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  19. Really looking forward trying this line out! It should be a perfect line for those big Sunray shadow type tubes and other big(ish) tubes that we use a lot here in Scandinavia. Does it have the same nice "low float" ability as the other Compacts? As for wind in Scandinavia, especially in the northern parts, it blows hard and heavy. The Rio AFS and Airflo Scandi are too "soft" for scandi work in Scandinavia... So something with more "beef" is the answer around this part of the world too. I've used Compact skagit's as a "scandi" since they came out but haven't found a good floating tip for them. I guess I don't have to look any more as I can just change to the Rage when the need for floating line work arises.

    Jari Koski
    Finland

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  20. Jari,
    Thanks for the note! Glad to hear you guys deal with the same problems we have on our rivers! The Rage should work well for you. It's a bit stiffer than the Scandi Compact but the diameter and taper are what you'll notice the most. It does sit low in the surface film like the other Compacts. Please let me know how it works for you!
    Thanks!
    -Tom

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  21. Your last comment is interesting to me. The Scandi Compact sits lower in the surface film than the Vision Ace. I've always considered this a fault, but perhaps it's by design. Most of the time, I prefer the intermediate poly leader for swinging wet flies and thought that might pull down the line, but lower in the surface film has been noticeable. Is that an intended result?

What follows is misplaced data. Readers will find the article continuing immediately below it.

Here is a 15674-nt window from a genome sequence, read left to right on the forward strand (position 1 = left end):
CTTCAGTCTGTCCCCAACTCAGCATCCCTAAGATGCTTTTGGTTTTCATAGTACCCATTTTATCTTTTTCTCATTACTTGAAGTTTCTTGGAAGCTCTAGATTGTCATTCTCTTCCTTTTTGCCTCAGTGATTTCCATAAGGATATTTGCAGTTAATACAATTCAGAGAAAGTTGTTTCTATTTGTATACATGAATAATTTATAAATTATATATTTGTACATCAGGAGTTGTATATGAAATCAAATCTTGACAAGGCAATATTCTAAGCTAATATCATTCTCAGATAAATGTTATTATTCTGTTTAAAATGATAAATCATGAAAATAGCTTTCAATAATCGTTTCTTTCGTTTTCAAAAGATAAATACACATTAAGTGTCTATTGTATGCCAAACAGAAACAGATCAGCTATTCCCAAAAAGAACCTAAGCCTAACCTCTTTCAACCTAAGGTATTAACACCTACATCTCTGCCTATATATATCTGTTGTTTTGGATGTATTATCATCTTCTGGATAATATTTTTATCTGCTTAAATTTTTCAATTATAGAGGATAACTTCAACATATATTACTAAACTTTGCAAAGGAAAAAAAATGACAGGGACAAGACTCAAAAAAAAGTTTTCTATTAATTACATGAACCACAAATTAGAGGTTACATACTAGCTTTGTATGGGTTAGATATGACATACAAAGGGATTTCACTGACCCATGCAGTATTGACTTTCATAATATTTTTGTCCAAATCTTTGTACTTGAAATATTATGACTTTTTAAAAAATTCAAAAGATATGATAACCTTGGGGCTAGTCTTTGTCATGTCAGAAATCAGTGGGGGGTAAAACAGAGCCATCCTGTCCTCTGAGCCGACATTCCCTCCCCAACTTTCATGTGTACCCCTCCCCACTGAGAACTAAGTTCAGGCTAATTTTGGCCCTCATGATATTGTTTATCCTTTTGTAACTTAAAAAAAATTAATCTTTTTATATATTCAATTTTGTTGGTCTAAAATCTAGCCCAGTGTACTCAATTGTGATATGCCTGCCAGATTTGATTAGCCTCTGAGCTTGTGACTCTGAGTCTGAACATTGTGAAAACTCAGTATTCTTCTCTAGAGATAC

Thanks for all your responses to this thread. Your others are great - I enjoy the Klick in the fall and would love to fish the Dean someday. But with two kids in college, it's not happening now.

    Mark Freshley

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  22. Mark,
    Thanks for taking the time to read my thoughts! The buoyancy of the line, or what's called "specific gravity" in fly line design, has more to do with the casting than the fishing. The higher a line floats in the water, the less dense it is. Density helps punch through the wind and turn over the fly. Density will also effect loop stability. The trick is finding the balance between all of these elements. From a fishing standpoint, I personally like a line that sits low in the surface film. (-I also like the way it casts into the wind.) Its less effected by wind chop and pushy surface current during the swing. -The line just seams to fish better. I use intermediate Poly Leaders almost exclusively for dry line work, even for skaters. The one exception would be skating heavy pocket water. I will use a floating leader in this situation. See you on the Klick this fall... You'll get to the Dean someday!

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  23. I have searched everywhere but can't find anyone who stocks these lines...where can i buy the "Rage" Tom?

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  24. Poppy at Red Shed has them. I just ordered mine. Probably will have it this weekend.
    Mark Freshley

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  25. I know the Gorge Fly Shop in hood River and the Silver Bow in Spokane have them for sure.

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  26. I really like the low float thing with these lines. They give a different feel on the swing then the lines that float like a cork. The "cork" lines are better for nymphing though.

    The only thing that concerns me a bit about these Rage's is the lenght. At around 30' they fit only my switch rods. Do you guys plan on making a bigger version of this for 13'+ rods? Or is the plan to use long polys with longer rods?

    Jari

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  27. Jari,